Homosexuality's "X" factor.Being gay could be all about your mother. New research suggests the genetics of mothers with multiple gay sons are different from those of other women, adding to the ongoing debate over the origins of homosexuality.
The findings, released February 21, found that almost a quarter of mothers with more than one gay son in the study processed their X chromosomes X chromosome
One of the two sex chromosomes (the other is Y) that determine a person's gender. Normal males have both an X and a Y chromosome, and normal females have two X chromosomes. in the same way. The research "confirms that there is a strong genetic basis for sexual orientation sexual orientation
The direction of one's sexual interest toward members of the same, opposite, or both sexes, especially a direction seen to be dictated by physiologic rather than sociologic forces. and that for some gay men, genes on the X chromosome are involved," study coauthor Sven Bocklandt, a postdoctoral researcher A postdoctoral fellow (colloquially, a "post-doc") is a temporary research position held by a person who has completed his or her doctoral studies. Its roots go back to the medieval journeyman. at the University of California, Los Angeles UCLA comprises the College of Letters and Science (the primary undergraduate college), seven professional schools, and five professional Health Science schools. Since 2001, UCLA has enrolled over 33,000 total students, and that number is steadily rising. , told the HealthDay Reporter.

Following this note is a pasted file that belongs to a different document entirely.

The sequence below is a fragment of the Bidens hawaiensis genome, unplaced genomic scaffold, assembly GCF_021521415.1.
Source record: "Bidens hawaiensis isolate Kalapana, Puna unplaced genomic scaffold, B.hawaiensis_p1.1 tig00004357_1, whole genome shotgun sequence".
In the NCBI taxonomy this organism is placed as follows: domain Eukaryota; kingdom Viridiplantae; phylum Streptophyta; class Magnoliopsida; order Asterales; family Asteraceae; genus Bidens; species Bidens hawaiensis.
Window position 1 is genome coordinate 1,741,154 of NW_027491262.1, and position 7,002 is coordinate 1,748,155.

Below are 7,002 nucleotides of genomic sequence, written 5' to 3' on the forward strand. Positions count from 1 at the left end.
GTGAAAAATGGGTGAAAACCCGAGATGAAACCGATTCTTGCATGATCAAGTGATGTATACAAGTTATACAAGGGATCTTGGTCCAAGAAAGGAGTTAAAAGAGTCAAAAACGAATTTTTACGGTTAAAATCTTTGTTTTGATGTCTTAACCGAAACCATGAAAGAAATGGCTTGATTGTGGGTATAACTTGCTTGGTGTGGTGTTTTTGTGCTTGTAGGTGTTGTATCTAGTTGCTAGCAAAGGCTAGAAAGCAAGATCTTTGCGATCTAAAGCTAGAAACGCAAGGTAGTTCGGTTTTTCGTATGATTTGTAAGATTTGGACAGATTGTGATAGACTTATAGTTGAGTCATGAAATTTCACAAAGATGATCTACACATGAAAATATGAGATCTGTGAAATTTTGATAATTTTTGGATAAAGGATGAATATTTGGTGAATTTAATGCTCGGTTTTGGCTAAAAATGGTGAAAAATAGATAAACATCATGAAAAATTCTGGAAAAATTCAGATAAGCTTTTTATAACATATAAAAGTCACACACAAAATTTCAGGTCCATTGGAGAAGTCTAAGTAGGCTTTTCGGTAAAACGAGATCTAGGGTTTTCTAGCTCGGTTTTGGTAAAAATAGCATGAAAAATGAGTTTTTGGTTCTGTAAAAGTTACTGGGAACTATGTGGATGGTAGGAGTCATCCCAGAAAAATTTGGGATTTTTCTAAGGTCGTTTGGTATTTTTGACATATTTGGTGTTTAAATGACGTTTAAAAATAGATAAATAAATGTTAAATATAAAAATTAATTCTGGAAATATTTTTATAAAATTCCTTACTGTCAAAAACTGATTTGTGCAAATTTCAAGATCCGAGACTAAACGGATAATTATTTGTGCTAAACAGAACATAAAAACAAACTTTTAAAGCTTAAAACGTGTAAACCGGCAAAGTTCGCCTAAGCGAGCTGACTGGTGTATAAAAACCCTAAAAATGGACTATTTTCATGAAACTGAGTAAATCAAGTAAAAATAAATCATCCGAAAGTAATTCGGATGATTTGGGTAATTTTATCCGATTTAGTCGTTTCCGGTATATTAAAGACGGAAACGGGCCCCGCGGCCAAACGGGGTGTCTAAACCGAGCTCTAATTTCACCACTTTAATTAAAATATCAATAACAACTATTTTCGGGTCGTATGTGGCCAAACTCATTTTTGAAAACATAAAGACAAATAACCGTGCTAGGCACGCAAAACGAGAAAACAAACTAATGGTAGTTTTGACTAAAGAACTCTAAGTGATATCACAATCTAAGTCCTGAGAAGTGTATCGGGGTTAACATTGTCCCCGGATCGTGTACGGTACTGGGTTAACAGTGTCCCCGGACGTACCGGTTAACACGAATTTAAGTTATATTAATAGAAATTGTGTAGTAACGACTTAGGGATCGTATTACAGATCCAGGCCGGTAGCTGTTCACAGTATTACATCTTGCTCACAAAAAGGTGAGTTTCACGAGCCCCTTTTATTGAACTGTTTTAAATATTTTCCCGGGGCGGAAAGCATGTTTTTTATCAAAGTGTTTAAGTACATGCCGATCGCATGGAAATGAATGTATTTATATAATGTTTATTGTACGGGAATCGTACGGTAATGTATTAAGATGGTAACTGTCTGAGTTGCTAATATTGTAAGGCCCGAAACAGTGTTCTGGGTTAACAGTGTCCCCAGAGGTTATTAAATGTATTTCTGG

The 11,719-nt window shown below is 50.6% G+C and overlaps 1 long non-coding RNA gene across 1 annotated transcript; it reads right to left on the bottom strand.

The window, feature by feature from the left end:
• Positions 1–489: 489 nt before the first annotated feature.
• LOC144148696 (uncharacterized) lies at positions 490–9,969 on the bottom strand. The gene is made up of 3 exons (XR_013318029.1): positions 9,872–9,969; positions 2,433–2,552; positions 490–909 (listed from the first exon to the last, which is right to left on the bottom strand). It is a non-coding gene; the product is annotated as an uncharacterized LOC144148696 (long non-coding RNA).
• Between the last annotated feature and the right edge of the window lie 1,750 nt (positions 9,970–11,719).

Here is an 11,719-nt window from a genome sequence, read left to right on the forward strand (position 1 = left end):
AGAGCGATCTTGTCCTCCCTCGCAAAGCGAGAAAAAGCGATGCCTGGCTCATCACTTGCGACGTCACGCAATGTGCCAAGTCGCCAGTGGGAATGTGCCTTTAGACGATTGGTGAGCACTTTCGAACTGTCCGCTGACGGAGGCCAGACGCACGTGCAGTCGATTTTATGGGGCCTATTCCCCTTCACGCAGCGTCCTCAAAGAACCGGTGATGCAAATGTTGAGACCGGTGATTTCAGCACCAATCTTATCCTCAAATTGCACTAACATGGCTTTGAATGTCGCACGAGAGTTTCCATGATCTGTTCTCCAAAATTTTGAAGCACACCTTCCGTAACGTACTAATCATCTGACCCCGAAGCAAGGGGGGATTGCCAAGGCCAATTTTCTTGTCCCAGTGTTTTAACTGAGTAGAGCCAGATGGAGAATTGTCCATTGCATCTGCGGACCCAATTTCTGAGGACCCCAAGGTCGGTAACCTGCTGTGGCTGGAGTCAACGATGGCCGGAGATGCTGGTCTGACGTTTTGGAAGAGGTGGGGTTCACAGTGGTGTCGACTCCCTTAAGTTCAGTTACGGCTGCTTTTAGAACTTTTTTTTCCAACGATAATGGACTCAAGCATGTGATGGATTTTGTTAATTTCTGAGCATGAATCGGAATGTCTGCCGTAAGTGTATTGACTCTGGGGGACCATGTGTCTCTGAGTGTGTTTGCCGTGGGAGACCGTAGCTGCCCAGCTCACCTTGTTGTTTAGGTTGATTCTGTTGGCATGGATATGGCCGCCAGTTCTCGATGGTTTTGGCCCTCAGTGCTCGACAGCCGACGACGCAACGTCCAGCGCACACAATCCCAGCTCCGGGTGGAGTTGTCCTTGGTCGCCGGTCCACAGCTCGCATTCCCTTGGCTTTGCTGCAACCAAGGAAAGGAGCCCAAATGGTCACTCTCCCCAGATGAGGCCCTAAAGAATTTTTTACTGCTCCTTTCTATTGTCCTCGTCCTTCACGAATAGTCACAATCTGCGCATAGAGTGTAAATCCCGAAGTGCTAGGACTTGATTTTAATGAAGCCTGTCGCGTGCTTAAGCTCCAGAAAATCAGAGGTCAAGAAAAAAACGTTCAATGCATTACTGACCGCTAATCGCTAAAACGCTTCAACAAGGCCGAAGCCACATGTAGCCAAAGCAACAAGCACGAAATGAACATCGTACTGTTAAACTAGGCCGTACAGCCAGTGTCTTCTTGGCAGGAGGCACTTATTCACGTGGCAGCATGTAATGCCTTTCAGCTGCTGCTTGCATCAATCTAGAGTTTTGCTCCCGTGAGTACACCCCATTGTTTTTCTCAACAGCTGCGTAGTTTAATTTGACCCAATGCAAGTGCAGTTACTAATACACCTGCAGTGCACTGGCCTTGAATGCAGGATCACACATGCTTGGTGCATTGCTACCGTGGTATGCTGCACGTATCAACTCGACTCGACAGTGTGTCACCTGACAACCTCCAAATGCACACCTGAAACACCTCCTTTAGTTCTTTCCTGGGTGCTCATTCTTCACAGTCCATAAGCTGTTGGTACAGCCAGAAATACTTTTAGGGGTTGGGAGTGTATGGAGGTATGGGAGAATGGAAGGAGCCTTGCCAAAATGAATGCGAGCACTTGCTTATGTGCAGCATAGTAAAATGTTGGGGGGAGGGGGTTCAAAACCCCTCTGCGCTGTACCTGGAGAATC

But lonel Sandovici, MD, a genetics researcher at the Babraham Institute The Babraham Institute is an independent charitable life sciences institute undertaking research in basic cell and molecular biology. It is sponsored by the Biotechnology and Biological Sciences Research Council (BBSRC) and is based in Babraham, Cambridgeshire, England. in Cambridge, England, was skeptical. The study was small, he said, and most of the mothers of multiple gay sons didn't share the unusual X-chromosome trait. The origins of sexual orientation remain "rather a complicated biological puzzle," Sandovici said in HealthDay Reporter.